Wonderful writer. I'm now reading his Sky book. I really looked forward every night to reading what comes next. Very original, wonderful plot, colorful characters, won't give story away. Deserves the five stars.
Skater1 More than 1 year ago
Thoroughly engrossing and completely captivating just the way the best kind of story should be. I felt bereft when it was over. This was my first read by Ivan Doig and I read it in paperback. From the reviews here, I understand that the Nook version has many type-os. This was not the case in paperback. It was immaculate and I am here for MORE, type-os or no! My hat is off to you Ivan.
Maertel More than 1 year ago
This should be required reading for all teachers!
Guest More than 1 year ago
As fan of historical fiction, I found the book very well-written and entertaining. The characters are well-developed and very believable within a family structure. The simpler days of farming and one-room schoolhouses brought back memories of the stories my mother would tell. The life was simple but Paul, the main character was facing the coming of age where moving beyond his family is not so far off. I also liked the author's choice of having Paul recall his childhood by telling the story with flashbacks. His use of the main character as the State School Superintendent lends itself well to the details of learning in a one-room schoolhouse and the teaching tools used at that time. It's was a far cry from all the technology and media incorporated into classroom today. A good read for relaxing and traveling back in time.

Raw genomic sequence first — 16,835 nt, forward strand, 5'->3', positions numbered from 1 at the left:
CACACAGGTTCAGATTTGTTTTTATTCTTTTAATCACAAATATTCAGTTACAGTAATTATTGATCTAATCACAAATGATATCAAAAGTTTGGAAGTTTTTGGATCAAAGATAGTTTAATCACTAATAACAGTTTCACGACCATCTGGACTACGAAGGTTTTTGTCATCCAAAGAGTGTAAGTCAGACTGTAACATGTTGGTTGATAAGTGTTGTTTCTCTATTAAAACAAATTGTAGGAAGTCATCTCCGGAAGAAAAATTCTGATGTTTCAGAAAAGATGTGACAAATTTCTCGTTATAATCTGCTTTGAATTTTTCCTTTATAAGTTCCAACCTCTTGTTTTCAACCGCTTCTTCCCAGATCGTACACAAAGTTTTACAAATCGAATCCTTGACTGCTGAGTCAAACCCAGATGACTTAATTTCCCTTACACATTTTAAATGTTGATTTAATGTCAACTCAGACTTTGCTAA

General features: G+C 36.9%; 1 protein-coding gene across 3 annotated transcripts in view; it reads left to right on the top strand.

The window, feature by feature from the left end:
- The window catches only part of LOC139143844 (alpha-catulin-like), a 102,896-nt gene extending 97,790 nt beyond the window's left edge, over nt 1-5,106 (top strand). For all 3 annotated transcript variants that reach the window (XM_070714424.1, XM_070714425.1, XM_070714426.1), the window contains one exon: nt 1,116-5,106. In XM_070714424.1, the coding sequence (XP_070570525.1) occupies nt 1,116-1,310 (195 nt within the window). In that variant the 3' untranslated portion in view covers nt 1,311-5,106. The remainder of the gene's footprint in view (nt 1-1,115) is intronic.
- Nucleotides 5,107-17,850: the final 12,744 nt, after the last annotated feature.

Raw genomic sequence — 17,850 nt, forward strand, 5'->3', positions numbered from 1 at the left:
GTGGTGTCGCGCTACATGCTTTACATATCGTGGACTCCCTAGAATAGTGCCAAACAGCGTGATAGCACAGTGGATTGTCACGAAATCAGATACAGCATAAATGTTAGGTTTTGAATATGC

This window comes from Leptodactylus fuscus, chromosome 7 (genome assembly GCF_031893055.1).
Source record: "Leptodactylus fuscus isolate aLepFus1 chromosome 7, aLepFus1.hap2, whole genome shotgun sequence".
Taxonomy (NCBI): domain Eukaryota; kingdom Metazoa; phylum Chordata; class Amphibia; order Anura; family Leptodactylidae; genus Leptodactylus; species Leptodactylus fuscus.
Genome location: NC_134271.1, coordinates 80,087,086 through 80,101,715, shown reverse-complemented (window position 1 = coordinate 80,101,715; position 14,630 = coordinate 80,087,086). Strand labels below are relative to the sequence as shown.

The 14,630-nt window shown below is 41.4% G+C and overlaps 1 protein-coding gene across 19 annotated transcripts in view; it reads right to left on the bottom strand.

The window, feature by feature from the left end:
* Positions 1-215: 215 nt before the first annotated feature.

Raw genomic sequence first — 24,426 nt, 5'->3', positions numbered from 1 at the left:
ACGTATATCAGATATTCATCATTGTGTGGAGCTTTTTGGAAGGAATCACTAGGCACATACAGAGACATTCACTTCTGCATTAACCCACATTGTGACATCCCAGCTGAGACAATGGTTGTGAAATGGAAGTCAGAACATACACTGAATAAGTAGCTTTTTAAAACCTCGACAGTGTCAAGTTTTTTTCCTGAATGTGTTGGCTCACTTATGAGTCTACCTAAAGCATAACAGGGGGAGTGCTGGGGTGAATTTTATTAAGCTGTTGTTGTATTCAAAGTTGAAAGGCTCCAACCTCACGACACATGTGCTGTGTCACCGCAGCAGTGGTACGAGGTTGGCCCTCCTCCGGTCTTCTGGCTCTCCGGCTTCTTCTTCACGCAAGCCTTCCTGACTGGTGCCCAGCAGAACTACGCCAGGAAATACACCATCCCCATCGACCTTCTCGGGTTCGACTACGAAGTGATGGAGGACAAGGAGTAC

nivramkoorb on LibraryThing More than 1 year ago
I thought this story was a little too simple. The relationships were too one dimensional and the plot was very contrived. I did not get the same feel as the other reviewers. I doubt if I would seek out another book by Doig
av71 on LibraryThing More than 1 year ago